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Dr. J. on Running

Ready to Run

The Joy of Speedwork

Published May 8, 2000 in The Post-Standard.

By Dr Kamal Jabbour, Contributing Writer

The sun stood high in the middle of an unblemished blue sky. The budding trees shivered in the gentle breeze. The B-52 spread its majestic wings at a nearby field in memory of those who served. I fidgeted at my keyboard waiting for my noontime date.

My computer, my window to the world, brought conflicting running news. Yesterday, Khalid Khannouchi swore allegiance to the flag of the United States. Today, Khannouchi's emotions burst through the screen as he passed up the US Olympic marathon trials.

Amidst the drama, Runner's World graduated a legion of typists to cover the trials live, using Sans Serif font, faster than any runner could type. On the television front, tape delay took on a new meaning. USATF proudly announced that highlights of the last February's women's marathon Olympic Trials will be aired next June.

Impatience got the better of me. I drove early towards the gymnasium. As I changed, my heart pounded rapidly in my chest. Over the sound system, Faith Hill coached me in song to "Just Breathe". I donned my new running shoes and walked into the sun. I stood between an old cinder track to my left and green meadows to my right.

On such a glorious day, I usually ran for the fields. Yet on this day, I felt her drawing me towards the track. I jogged tentatively a few laps, as beads of sweat formed on my face. I took off my watch and held it in my hand. As I approached the line on the ground my feet took off and I let go. I sprinted halfway around the track and stopped the watch. Thirty-eight four. She smiled.

I jogged back to the other side of the track, and repeated the routine. Thirty-nine six. "Looking good", she mumbled. I jogged again towards the start. There I went again with all I had. Thirty-eight eight. My mouth could not draw air fast enough. My lungs hurt. My legs burned. Three down, three to go.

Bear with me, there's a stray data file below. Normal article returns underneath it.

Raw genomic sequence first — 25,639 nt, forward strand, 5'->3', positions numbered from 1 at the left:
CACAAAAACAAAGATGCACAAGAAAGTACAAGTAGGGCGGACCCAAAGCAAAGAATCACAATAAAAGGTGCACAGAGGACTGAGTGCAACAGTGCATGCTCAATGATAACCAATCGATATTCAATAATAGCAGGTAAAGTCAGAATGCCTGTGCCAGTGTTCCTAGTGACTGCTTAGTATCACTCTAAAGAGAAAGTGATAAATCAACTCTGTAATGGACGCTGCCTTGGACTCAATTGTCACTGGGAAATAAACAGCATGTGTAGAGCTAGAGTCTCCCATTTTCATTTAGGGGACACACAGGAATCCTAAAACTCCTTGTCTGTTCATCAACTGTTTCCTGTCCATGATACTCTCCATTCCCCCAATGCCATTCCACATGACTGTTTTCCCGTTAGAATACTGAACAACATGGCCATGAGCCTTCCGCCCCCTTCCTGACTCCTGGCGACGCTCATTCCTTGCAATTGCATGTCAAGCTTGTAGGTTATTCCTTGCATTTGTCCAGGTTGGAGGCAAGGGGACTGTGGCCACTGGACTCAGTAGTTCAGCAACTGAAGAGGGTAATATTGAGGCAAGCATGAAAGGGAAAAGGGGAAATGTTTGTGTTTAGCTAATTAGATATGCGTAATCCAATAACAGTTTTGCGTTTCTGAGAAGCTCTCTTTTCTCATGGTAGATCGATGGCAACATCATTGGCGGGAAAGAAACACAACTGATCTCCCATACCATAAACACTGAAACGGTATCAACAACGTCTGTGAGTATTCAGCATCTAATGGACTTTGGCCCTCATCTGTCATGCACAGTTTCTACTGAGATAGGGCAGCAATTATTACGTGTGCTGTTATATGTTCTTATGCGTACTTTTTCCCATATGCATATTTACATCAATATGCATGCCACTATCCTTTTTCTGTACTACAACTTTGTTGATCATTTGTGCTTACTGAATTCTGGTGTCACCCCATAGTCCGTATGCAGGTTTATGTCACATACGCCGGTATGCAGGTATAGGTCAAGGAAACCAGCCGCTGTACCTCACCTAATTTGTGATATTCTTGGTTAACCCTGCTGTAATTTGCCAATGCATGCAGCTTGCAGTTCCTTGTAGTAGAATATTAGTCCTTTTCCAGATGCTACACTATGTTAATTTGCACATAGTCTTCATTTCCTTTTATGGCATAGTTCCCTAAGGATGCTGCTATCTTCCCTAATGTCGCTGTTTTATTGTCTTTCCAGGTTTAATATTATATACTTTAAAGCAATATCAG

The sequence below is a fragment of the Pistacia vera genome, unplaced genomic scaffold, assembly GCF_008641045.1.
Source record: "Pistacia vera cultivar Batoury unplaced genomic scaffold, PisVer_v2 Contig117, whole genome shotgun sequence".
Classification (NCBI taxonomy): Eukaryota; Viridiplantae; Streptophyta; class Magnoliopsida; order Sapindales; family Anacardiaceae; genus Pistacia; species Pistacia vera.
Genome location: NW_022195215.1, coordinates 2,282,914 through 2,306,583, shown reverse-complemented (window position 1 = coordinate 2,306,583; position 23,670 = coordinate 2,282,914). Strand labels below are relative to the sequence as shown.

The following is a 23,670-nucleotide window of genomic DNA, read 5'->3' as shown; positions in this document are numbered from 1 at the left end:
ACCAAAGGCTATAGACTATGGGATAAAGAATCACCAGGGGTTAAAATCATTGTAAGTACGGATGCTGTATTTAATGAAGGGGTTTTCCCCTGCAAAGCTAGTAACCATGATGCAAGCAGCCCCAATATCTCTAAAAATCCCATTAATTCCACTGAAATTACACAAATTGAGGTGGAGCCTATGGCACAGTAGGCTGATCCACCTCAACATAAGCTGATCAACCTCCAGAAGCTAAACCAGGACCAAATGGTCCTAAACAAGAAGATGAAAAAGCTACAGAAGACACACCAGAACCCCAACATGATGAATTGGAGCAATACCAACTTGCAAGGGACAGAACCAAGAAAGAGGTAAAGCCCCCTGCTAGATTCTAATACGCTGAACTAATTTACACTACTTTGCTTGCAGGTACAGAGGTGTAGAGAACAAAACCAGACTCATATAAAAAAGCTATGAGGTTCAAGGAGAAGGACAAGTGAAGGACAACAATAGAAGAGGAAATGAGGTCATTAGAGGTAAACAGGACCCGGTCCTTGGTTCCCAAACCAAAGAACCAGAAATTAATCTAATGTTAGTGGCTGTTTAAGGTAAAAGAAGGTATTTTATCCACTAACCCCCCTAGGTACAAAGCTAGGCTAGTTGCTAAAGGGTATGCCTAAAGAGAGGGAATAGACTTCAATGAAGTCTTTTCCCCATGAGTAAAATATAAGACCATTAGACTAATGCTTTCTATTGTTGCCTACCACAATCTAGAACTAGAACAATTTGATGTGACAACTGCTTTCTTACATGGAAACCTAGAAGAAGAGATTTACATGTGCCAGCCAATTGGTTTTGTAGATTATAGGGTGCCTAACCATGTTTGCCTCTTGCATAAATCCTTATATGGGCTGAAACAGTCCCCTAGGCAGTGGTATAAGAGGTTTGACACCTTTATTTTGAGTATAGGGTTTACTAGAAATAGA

"Don't hurt yourself", she whispered. "Come on. Let's go". I walked back to the start. My new shoes felt tight around the ankle. I loosened them a bit. I took a deep breath and charged across the line. The voice of Faith rang in my ears "Just Breathe". I pushed harder down the stretch and struggled across the finish. Thirty-nine nine. "Two to go".

My heart pounded louder in my chest. I could hear it over my heavy breathing. Lactic acid build-up competed with my oxygen-depleted brain for the honor of bringing me misery. I resumed my sprint. Thirty-nine two. She nodded in approval.

I walked slowly and deliberately towards my final sprint. I took my time, as the sun burned on my face. "Last one, let's go," she cheered. Treading on my toes I raced across the start. I ran as hard as I could. As my spirits loosened and my muscles tightened, I pushed harder. I staggered across the line and crumbled on knees. Thirty-five flat, 192 beats per minute. My uncalibrated heart raced past its theoretical maximum rate.

I lied on the ground as my chest jumped up and down. My eyelids could not block the bright sun. A bright light enveloped my existence. Endorphines lifted my spirits into a new state of being. Oh ecstacy!

I warmed down by walking to the shower. Burning hot water soothed my ungrateful legs. It had been a year since my last speed workout. Back then, I was younger and faster, and ran many more intervals. Today, I felt like a born-again runner. A large serving of hot greens and plenty of bread satisfied my soul. I looked at my watch and reviewed my times. They looked even better as I emptied my plate. My training was back on track. As I drove towards the lab, I turned on the car radio. The Dixie Chicks sang "Ready to Run". Ready, I am!

Kamal Jabbour runs and writes on the hills of Pompey, New York. His RUNNING Column appears in The Post-Standard on Mondays. He maintains TrackMeets.com, the world leader in live track webcasting, and receives email at jabbour@syr.edu.


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